Blue Jays’ Berrios believes he has found his game, and not a moment too soon

Blue Jays’ Berrios believes he has found his game, and not a moment too soon

TORONTO — In his four starts prior to the all-star break, Blue Jays starter Jose Berrios believes he found himself on the mound again.

The first half of his season didn’t go to anyone’s expectations, most notably his own, with periods of dominance counterbalanced by periods of struggle. Five times he gave up one run or less in a start. Six times he gave up four or more while lasting less than five innings.

A 3.09 ERA in those four July outings, including 29 strikeouts in 23.1 innings of work, restored some balance. During a weekend side session in Boston, the ace right-hander told Toronto Blue Jays pitching coach Pete Walker his goal was to maintain the mechanics behind those results.

The first test comes Tuesday night when the Blue Jays begin a series against the depleted St. Louis Cardinals.

“The way I felt in those starts, that’s the way I want to keep feeling for the rest of the year,” says Berrios. “Obviously I had a rough first half, but right now my mind is just on keeping giving a chance to my team to win ballgames, no matter how many innings or what’s the score. I want to throw quality outings, but I want to be focused pitch-by-pitch.”

More often than not this season, Berrios has thrown quality outings, a fact easily obscured by his 5.22 ERA, 1.357 WHIP and below career-average strikeouts-per-nine of 8.2. The Blue Jays are 14-5 in his 19 starts, a big reason whey they headed into Tuesday’s play holding the first wild card with a 53-43 record.

The path there, however, hasn’t been smooth.

There was the Opening Day stunner, when he didn’t escape the first inning against lowly Texas. A six-run, zero-strikeout muddle in Cleveland. Worrying dead arm in Anaheim. Three homers in four messy innings at Chicago.

Every starter has a blip or two. But for someone as consistent as Berrios has been over the course of his career, the degree of variance was new. While he repeatedly told himself that “we are human, we are not perfect,” he relentlessly “worked and grinded myself, trying to be better every day.”

Walker said Berrios “did a great job playing it off and being professional,” but added “you could tell it was eating at him because he knows how good of a pitcher he is and he knows how much he means to this team and the staff. Nobody would know, but it definitely affected him because he has such high standards for himself.”

The July run helped steady him, in large degree because he found a more consistent and comfortable release point, something that has been a moving target for him this season.

These charts of his release point in 2021 and 2022 demonstrate that.

Now, the inconsistency is somewhat exacerbated by a six start stretch in which he moved to the first-base side of the pitching rubber. But the variance is still significant and it’s only recently that Berrios says, “I’ve been feeling that rhythm, that same arm slot for every pitch.”

“That’s what I want feel,” he adds. “I throw better changeups and better breaking balls when I am able to do that. How my legs and upper body work help my arm slot. If everything works together, my arm slot is going to be where I want it.”

A steadier arm slot also impacts the way he attacks the strike zone, creating cleaner lanes that better disguise his pitches.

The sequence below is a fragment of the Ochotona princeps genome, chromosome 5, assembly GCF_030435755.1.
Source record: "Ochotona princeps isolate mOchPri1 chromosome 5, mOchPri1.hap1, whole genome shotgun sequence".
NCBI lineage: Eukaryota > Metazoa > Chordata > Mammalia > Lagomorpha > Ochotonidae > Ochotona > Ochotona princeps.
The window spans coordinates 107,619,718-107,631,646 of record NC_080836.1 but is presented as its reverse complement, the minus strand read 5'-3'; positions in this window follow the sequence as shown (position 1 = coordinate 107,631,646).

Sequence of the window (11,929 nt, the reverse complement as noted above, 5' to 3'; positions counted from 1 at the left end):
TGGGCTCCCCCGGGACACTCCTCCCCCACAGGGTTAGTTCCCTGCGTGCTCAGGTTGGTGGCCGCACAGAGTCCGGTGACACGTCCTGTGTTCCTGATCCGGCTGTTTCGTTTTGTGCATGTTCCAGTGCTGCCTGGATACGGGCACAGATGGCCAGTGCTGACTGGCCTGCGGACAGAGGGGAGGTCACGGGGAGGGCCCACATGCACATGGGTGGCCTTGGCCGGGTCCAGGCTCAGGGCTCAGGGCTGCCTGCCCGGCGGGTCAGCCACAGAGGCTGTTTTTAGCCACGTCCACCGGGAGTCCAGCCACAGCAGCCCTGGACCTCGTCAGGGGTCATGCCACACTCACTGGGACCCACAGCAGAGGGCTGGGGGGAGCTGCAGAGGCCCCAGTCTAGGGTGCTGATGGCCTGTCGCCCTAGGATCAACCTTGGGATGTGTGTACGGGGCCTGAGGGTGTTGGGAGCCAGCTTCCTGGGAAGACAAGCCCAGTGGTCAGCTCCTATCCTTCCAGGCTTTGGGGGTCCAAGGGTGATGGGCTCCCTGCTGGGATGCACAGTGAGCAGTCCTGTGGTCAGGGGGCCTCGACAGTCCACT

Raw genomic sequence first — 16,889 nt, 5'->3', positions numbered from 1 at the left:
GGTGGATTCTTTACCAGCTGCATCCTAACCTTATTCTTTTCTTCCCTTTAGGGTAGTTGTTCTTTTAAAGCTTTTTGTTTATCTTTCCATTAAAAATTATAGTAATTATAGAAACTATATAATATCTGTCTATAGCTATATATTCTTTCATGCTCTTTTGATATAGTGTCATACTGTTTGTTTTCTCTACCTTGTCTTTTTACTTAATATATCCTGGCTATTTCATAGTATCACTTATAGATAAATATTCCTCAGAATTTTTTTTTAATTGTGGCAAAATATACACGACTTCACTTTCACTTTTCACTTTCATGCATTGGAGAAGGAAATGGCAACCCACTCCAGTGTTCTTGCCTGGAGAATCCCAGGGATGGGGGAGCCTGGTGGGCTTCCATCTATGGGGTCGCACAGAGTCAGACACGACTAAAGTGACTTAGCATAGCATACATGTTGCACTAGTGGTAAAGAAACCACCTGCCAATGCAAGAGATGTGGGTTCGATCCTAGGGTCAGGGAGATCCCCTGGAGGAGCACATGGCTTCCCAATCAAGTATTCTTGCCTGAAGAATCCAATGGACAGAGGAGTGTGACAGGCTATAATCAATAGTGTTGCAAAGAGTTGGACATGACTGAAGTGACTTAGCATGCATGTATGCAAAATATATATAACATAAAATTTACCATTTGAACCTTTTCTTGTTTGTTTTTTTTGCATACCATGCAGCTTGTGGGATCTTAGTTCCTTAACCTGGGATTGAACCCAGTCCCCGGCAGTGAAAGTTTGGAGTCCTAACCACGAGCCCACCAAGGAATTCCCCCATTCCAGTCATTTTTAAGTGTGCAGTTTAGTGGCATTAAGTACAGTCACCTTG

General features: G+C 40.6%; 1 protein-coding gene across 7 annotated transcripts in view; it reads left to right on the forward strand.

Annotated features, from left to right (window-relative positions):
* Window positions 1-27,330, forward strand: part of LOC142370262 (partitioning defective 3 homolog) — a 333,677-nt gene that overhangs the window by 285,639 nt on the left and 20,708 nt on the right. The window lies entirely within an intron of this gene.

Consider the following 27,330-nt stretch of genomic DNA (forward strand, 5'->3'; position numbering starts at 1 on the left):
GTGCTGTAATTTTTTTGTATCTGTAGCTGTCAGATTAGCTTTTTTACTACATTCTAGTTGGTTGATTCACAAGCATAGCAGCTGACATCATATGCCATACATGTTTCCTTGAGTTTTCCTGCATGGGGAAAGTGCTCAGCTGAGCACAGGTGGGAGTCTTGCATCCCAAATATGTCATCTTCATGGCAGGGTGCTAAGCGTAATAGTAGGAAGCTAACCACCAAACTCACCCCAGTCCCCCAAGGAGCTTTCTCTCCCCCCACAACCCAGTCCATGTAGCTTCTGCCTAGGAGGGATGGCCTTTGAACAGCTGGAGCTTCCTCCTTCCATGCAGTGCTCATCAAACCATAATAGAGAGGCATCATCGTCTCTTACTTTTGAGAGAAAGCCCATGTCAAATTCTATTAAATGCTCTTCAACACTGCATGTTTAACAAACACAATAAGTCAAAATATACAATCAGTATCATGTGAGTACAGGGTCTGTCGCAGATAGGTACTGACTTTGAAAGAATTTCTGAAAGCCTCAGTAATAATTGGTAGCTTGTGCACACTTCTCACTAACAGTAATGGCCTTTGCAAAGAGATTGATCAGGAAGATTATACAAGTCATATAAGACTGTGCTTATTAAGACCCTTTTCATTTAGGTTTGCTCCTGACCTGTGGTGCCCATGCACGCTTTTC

There were stretches that he too often was finding the middle of the zone with his four- and two-seamers. The Blue Jays stressed pitching to the inner and outer thirds, which led to his breaking ball and changeup becoming more effective because they were in the same slot as his fastballs more often.

“Because of the track record, you expect him just to turn it on and get right back to where he was. He got to the point where he really needed to dive into some things and make sure we weren’t heading in the wrong direction,” says Walker. “His body got a little out of whack, his arm slot changed a little bit and his release point was off. Got back to some slight mechanical things. Some areas that we’re focusing on, where he’s attacking, that we maybe got away from.

“I do think he feels great now,” adds Walker. “Harm slot is back to where it needs to be, his athleticism is showing in his delivery and his velocity is remaining consistent.”

The importance of that for the final two-plus months of the season can’t be understated. Along with Kevin Gausman and Alek Manoah, an on-his-game Berrios gives the Blue Jays a front three as good as any other in the majors, complemented by the remarkably steady Ross Stripling. With Yusei Kikuchi’s high-risk, high-upside potential expected back in the rotation this week, the best version of Berrios is needed more than ever to ensure equilibrium in the rotation is maintained.

“It gives us a substantial edge in the starting pitching department when you have Berrios going out there every five days, pitching like he can pitch,” says Walker. “He is an integral part of this rotation. Can’t say that enough.”

Not that Berrios wants to hear that he’s more important than anyone else. He says “this group is special,” and adds that “I’m not Superman, a superhero here.”

“I know we’ve got a really good team to go out there and compete. I always believed in that,” he says. “It’s just a process for me this year so far, something God is going to show me and teach me and I’ll be able to come here to work and learn. We have the group. Without me this group can go really far. Now it’s on me to just do my thing and help this team win as much as we can.”

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